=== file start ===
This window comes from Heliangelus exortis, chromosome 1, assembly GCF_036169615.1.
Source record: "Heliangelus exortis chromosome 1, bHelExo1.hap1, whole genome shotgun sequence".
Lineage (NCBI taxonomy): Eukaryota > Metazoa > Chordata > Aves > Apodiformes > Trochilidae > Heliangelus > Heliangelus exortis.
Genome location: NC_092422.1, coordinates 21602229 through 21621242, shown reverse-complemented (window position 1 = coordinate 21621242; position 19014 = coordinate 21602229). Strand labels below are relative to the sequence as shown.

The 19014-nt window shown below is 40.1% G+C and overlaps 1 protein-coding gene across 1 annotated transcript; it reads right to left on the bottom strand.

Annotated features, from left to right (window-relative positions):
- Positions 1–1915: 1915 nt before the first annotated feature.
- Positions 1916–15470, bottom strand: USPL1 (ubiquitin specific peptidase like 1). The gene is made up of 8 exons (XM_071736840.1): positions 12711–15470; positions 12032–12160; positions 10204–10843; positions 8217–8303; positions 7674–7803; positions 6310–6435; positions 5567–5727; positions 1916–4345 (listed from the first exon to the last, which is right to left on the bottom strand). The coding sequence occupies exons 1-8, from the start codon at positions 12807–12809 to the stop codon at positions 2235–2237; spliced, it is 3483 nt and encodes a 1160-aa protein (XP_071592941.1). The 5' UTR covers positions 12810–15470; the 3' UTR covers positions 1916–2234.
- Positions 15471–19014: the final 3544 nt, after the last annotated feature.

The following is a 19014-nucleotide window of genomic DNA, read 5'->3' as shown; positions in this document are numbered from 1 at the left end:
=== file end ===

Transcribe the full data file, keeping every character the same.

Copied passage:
This window comes from Heliangelus exortis, chromosome 1, assembly GCF_036169615.1.
Source record: "Heliangelus exortis chromosome 1, bHelExo1.hap1, whole genome shotgun sequence".
Lineage (NCBI taxonomy): Eukaryota > Metazoa > Chordata > Aves > Apodiformes > Trochilidae > Heliangelus > Heliangelus exortis.
Genome location: NC_092422.1, coordinates 21602229 through 21621242, shown reverse-complemented (window position 1 = coordinate 21621242; position 19014 = coordinate 21602229). Strand labels below are relative to the sequence as shown.

The 19014-nt window shown below is 40.1% G+C and overlaps 1 protein-coding gene across 1 annotated transcript; it reads right to left on the bottom strand.

Annotated features, from left to right (window-relative positions):
- Positions 1–1915: 1915 nt before the first annotated feature.
- Positions 1916–15470, bottom strand: USPL1 (ubiquitin specific peptidase like 1). The gene is made up of 8 exons (XM_071736840.1): positions 12711–15470; positions 12032–12160; positions 10204–10843; positions 8217–8303; positions 7674–7803; positions 6310–6435; positions 5567–5727; positions 1916–4345 (listed from the first exon to the last, which is right to left on the bottom strand). The coding sequence occupies exons 1-8, from the start codon at positions 12807–12809 to the stop codon at positions 2235–2237; spliced, it is 3483 nt and encodes a 1160-aa protein (XP_071592941.1). The 5' UTR covers positions 12810–15470; the 3' UTR covers positions 1916–2234.
- Positions 15471–19014: the final 3544 nt, after the last annotated feature.

The following is a 19014-nucleotide window of genomic DNA, read 5'->3' as shown; positions in this document are numbered from 1 at the left end: